About twenty-five of us gathered at the home of a retired physician and a retired pharmacist.  We shared the account of Baha’u’llah’s early life and several prayers, then enjoyed yet another fine Persian repast, prepared by the ladies.  Among the particular delights were two types of chicken:  Rosemary and marmalade.  These give me two more ideas for the crock pot, this winter.  Lamb meatballs were also delectable, but it would take me lots more practice to get those done right.

After tarrying and conversing with my fellows-in-faith, a bit longer than usual on a beautiful afternoon, I headed home, changed clothes, and course, hitting the trail on Segment 7 of Prescott Circle Trail.  The northern half of this segment occupied me from 3-6:30 P.M., and takes in about 4.5 miles, between Watson Lake and State Highway 69.

The area is one in which I have driven several times a week, while glancing over at the wilderness between several industrial parks and one of our major shopping plazas.  Today, I got to walk that wilderness.  Largely scrub oak forest and tall grass, it traverses an old city landfill, now home to a medium-sized herd of deer, and a pristine valley, looking somewhat like a bowl, carved by two creeks, over thousands of years. Here are some shots of the northern half of Segment 7.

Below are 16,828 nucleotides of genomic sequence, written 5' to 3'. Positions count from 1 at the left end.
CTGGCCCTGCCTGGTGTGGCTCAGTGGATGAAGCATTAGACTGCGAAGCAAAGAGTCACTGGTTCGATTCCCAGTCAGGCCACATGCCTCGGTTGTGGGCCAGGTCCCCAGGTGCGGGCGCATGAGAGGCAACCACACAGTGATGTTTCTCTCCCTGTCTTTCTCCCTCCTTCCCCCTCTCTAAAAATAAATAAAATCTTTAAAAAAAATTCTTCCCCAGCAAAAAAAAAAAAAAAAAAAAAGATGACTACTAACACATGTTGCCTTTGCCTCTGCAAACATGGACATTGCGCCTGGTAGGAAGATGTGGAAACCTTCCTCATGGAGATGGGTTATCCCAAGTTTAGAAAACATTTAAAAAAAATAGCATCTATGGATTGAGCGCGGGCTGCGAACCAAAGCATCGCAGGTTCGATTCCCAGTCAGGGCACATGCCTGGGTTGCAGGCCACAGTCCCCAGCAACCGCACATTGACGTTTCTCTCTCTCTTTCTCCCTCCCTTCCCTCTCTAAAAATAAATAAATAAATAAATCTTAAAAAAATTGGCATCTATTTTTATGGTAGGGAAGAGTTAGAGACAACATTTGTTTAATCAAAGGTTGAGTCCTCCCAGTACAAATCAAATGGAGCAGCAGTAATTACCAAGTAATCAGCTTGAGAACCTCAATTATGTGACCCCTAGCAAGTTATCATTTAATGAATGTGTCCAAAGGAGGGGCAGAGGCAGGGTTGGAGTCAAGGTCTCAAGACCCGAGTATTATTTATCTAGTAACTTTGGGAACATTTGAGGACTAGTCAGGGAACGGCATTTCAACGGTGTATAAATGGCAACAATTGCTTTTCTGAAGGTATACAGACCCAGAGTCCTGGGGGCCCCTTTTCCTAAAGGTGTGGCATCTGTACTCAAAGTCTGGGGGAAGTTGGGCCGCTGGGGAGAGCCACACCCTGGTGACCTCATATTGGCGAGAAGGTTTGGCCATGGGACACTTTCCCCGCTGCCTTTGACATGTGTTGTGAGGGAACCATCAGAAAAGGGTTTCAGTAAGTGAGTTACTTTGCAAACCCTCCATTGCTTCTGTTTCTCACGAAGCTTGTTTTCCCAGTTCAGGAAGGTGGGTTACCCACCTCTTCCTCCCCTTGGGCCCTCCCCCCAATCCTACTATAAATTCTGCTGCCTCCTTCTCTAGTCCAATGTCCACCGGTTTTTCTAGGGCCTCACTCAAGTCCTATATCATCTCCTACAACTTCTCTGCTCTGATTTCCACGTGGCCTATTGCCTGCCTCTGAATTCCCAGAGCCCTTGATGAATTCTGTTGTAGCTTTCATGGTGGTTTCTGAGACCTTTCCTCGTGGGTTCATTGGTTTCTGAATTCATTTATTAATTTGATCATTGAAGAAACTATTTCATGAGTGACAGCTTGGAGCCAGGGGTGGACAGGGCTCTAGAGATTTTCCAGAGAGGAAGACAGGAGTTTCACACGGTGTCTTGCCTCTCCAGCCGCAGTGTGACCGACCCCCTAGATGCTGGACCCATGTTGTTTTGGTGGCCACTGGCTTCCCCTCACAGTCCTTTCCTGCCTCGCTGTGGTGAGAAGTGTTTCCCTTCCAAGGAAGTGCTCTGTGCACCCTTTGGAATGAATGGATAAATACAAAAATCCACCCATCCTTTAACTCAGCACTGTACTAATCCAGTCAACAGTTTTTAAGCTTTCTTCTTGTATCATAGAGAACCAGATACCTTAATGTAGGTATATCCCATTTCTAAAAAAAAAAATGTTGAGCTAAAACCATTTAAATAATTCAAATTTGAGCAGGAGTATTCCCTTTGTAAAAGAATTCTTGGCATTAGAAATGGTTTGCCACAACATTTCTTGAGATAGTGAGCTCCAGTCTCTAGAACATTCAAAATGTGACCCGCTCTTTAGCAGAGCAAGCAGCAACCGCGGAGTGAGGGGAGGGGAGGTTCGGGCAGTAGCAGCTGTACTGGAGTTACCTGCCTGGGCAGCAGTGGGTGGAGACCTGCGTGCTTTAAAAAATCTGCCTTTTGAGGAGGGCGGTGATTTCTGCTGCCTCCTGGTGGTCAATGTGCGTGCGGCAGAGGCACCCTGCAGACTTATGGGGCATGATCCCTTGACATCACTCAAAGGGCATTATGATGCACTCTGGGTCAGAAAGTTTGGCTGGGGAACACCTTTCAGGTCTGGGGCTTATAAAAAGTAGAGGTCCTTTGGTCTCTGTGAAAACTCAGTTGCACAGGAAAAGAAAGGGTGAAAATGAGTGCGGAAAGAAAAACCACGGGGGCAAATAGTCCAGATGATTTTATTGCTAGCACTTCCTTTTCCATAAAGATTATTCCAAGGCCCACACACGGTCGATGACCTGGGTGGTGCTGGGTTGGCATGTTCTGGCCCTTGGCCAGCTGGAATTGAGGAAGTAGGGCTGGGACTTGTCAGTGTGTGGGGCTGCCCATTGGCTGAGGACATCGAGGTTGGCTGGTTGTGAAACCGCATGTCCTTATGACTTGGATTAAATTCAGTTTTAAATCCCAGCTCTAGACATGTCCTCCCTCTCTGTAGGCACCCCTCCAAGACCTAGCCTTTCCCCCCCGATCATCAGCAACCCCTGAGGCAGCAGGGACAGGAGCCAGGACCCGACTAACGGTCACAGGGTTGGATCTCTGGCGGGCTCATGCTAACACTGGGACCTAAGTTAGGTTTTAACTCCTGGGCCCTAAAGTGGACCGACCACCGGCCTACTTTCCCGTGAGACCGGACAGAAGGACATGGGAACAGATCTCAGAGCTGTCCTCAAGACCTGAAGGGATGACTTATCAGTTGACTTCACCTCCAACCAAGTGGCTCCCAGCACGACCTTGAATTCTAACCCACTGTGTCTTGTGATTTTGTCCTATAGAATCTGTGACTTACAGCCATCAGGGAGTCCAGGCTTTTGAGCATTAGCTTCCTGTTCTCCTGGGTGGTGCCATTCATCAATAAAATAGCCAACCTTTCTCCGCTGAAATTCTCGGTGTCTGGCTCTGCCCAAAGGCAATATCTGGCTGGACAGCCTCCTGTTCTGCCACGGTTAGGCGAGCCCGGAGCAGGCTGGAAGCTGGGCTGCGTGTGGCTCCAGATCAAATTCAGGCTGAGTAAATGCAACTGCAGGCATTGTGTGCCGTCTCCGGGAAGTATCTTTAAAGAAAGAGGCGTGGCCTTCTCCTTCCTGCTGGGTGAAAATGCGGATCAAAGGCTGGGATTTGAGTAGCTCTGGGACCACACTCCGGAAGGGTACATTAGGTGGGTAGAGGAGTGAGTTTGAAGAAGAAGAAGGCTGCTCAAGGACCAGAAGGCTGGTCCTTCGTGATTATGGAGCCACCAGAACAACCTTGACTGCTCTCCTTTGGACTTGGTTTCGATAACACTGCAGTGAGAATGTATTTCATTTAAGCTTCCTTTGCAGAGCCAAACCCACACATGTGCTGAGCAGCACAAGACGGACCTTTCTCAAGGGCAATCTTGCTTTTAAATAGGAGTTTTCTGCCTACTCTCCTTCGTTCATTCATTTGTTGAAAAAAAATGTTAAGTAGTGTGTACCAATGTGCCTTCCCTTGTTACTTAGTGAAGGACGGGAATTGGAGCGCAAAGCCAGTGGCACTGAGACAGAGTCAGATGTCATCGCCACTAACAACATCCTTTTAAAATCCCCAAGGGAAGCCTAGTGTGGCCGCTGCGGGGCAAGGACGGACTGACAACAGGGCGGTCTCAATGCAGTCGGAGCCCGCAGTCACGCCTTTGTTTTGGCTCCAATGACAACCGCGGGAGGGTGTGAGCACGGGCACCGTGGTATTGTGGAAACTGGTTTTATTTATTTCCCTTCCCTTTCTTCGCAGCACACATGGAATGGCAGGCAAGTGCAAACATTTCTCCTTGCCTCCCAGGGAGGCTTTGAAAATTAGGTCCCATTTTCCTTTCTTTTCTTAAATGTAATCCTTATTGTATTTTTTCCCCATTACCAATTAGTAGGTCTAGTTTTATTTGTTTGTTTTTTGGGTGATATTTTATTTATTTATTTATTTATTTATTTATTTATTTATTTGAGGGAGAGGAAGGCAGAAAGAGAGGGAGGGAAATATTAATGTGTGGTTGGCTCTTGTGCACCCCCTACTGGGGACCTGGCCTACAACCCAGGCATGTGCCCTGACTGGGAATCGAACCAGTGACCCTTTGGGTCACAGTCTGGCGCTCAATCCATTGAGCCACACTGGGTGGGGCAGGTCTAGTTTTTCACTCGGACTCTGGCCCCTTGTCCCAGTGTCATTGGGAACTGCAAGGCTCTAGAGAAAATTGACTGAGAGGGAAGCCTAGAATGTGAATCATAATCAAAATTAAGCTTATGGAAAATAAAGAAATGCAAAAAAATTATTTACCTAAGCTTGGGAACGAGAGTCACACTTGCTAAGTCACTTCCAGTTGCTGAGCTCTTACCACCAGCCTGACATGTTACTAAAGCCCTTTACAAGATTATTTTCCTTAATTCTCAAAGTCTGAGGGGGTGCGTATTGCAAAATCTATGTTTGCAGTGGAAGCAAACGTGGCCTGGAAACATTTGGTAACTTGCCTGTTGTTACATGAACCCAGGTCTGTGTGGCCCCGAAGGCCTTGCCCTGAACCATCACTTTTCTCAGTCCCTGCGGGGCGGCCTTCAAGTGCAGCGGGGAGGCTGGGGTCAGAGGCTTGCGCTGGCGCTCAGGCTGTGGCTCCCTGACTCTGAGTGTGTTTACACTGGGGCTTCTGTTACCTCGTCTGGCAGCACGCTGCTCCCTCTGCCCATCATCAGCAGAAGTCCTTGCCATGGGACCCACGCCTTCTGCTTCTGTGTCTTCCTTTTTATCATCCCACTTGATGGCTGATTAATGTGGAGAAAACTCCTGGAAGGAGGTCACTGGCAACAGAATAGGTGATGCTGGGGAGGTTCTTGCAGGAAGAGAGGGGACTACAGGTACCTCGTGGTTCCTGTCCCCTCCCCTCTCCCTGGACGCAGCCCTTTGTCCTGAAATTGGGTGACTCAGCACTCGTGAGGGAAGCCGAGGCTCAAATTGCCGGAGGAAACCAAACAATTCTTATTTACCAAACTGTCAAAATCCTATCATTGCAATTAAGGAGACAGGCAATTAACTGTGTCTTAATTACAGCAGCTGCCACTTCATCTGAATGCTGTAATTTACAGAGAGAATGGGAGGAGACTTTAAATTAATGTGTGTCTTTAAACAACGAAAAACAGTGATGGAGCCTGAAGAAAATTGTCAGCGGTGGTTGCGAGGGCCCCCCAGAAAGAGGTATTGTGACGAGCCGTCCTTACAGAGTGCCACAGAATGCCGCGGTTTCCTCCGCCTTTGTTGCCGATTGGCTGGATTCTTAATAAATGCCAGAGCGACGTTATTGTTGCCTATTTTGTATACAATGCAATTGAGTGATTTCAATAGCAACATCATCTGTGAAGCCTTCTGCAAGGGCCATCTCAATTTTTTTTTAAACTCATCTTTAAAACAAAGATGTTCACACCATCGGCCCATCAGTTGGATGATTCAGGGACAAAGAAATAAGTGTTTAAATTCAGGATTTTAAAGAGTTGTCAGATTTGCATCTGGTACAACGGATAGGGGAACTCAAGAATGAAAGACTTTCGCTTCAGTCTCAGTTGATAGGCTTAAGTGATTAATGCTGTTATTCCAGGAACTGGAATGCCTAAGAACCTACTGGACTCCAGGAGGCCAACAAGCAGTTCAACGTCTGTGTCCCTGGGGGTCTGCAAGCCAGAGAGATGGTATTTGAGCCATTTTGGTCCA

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This is a southern extension of the Peavine Trail, part of the Rails-to-Trails Project.  It follows an underpass at the junction with Prescott Lakes Boulevard, the connector road from northeast Prescott to State Highway 69.

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This scene, and the next one, are atop the former Prescott landfill, now left to area wildlife, and their admirers.

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                                            This crushed rock bed serves as a drainage medium.

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  Coming down off the landfill site, I crossed this dry wash, then went past the Yavapai County Justice Center,  a juvenile court.  There was no activity there, today.

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                  Several bicyclists shared the trail with me today, coming quickly downhill, into washes like this.